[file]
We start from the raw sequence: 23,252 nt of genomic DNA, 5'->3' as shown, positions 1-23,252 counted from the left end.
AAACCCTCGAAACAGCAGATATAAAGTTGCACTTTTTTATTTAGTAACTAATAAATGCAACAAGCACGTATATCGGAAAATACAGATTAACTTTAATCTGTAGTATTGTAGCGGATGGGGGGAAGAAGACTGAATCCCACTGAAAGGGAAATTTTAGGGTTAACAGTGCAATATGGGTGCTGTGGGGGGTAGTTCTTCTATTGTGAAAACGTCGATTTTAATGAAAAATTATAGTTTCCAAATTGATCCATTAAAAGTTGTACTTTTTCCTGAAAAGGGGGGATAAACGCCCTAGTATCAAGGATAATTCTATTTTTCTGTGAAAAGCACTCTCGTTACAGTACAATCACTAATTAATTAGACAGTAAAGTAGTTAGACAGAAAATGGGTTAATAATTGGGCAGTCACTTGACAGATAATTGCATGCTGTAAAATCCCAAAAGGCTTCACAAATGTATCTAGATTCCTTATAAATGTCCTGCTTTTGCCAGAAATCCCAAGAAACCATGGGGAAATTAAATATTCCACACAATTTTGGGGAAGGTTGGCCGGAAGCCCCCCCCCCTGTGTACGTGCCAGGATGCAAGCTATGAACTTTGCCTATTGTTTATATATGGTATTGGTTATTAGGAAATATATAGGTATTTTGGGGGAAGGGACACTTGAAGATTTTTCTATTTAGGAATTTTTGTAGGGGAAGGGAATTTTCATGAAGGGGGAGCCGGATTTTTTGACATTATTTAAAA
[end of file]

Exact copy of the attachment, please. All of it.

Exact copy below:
We start from the raw sequence: 23,252 nt of genomic DNA, 5'->3' as shown, positions 1-23,252 counted from the left end.
AAACCCTCGAAACAGCAGATATAAAGTTGCACTTTTTTATTTAGTAACTAATAAATGCAACAAGCACGTATATCGGAAAATACAGATTAACTTTAATCTGTAGTATTGTAGCGGATGGGGGGAAGAAGACTGAATCCCACTGAAAGGGAAATTTTAGGGTTAACAGTGCAATATGGGTGCTGTGGGGGGTAGTTCTTCTATTGTGAAAACGTCGATTTTAATGAAAAATTATAGTTTCCAAATTGATCCATTAAAAGTTGTACTTTTTCCTGAAAAGGGGGGATAAACGCCCTAGTATCAAGGATAATTCTATTTTTCTGTGAAAAGCACTCTCGTTACAGTACAATCACTAATTAATTAGACAGTAAAGTAGTTAGACAGAAAATGGGTTAATAATTGGGCAGTCACTTGACAGATAATTGCATGCTGTAAAATCCCAAAAGGCTTCACAAATGTATCTAGATTCCTTATAAATGTCCTGCTTTTGCCAGAAATCCCAAGAAACCATGGGGAAATTAAATATTCCACACAATTTTGGGGAAGGTTGGCCGGAAGCCCCCCCCCCTGTGTACGTGCCAGGATGCAAGCTATGAACTTTGCCTATTGTTTATATATGGTATTGGTTATTAGGAAATATATAGGTATTTTGGGGGAAGGGACACTTGAAGATTTTTCTATTTAGGAATTTTTGTAGGGGAAGGGAATTTTCATGAAGGGGGAGCCGGATTTTTTGACATTATTTAAAA